The next day, in Albury, the service began with me performing the ritual hand gestures, lifting of the shakuhachi and a bow of the head while facing the coffin, before turning to face the congregation to play Tamuke (Offering) — a Zen shakuhachi meditation dating back three or four hundred years. The gestures were taught to me by my first shakuhachi teacher, Nakamura Shindo, as the correct way to commence a piece as an offering for the dead. Ursula knew of this piece and had heard me play it before. I played the version taught to me by my second teacher, Tajima Tadashi, somewhat modified by subsequent master-classes with his teacher Yokoyama Katsuya. My understanding was that Ursula wanted me to help bring people to a place of focused silence to begin the proceedings. About 300 people filled the resonant 19th century church—a gathering of Ursula’s friends and music students, and Jürgen’s family members. These beautiful people were fully focused.
A warm welcome by the colourful Father Peter MacLeod-Miller, Arch Deacon, dressed in full purple regalia, followed. As he lit a candle for her, he informed us that Ursula had disliked black for funerals, and had stipulated that this was NOT to be a “religious” event. He then wryly reflected on Ursula’s choice of music when introducing the 3rd movement of Brahms Requiem, sung by the magnificent tenor Peter Mander and accompanied on piano by Ben Wilson.
This was followed by a verse from The Rubaiyat by Omar Khayyam (1120 CE) read by Ursula’s friend Rosemary Farrell. Rosie introduced herself as “The Fairy.” Apparently this was the nickname Ursula had given her. In the early years of Ursula’s move to her new home in Australia, Rosie had danced in a show with Ursula’s music, and their movement and music students sometimes performed together at the local Conservatorium. Rosie walked with a light step and liked to wear flowing and fluttery clothing, so for Ursula, Rosie was always ‘the fairy.’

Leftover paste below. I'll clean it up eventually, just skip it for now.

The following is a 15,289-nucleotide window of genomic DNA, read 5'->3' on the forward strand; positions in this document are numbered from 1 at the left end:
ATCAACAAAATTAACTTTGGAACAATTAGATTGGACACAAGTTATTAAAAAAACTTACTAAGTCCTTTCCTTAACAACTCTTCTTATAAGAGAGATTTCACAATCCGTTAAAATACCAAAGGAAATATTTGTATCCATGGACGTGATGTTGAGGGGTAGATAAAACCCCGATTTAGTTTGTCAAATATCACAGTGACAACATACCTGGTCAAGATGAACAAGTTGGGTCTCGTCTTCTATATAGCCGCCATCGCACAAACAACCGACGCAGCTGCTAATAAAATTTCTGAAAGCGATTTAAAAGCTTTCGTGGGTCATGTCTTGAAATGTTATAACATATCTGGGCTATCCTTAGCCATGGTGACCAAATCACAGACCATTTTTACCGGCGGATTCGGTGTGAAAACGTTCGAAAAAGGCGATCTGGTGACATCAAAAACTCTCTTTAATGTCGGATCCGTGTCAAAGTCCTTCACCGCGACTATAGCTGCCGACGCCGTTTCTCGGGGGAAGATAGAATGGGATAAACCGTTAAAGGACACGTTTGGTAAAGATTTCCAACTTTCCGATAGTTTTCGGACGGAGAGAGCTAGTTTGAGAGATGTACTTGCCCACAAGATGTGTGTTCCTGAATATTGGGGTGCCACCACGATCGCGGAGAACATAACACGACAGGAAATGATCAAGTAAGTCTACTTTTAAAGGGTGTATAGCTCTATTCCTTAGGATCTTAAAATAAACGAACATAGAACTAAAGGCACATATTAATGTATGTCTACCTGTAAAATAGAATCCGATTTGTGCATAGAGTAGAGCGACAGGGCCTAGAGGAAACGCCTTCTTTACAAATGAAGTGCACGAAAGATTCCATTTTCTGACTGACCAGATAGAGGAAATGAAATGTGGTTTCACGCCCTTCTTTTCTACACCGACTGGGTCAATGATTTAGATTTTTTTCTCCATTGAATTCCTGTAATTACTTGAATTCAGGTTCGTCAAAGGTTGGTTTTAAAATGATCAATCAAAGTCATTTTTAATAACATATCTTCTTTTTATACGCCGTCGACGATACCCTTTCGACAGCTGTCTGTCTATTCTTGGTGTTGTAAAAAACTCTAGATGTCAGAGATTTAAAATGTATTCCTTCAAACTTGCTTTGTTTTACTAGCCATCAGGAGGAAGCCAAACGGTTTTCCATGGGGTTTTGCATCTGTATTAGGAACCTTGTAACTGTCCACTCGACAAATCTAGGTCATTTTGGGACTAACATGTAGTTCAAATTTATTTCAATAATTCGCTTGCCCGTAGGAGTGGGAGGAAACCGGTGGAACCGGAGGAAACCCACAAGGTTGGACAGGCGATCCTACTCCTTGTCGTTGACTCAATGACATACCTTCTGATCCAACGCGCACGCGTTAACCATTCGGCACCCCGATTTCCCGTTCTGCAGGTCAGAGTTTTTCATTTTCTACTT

Rosie said a few words about Ursula’s choice of reading, “I feel that this poem is about her relationship with us through music and Ursula’s relationship with life itself.”
With them a seed of Wisdom did I sow
And with my own hands Wrought to make it grow
And this is all the Harvest that I reap’d –
“I came like Water and like Wind I go”
Then came the Eulogy/Biography read by Fr Peter. As in life, Ursula organised her own funeral to the nth degree. In her “biography” Fr Peter said she described herself as “insubordinate” (he clearly agreed). And she also spoke of hating the habit of some Australian audiences of unwrapping lozenges, or eating and drinking during a performance. And she could not stand mobile phones going off in concerts. (This was the cue for us to turn them off!)
There was a call for tributes, and Rosie stepped forward and shared her tale of being hugged so strongly by Ursula one time, that her brand new gold bangle, gifted by her husband, had been crushed into a new shape, forever a reminder of Ursula. She held up the bangle and there was much laughter—it seems Ursula’s powerful embrace was known by all present. Fr Peter later spoke of how the combined energies within that hug had bent a gold bangle into a new shape. “Ursula, bent all of us into a new shape after meeting her.” He later commented that the gold bangle story represented how we all were now ‘Ursula-shaped’ because we shared in her life.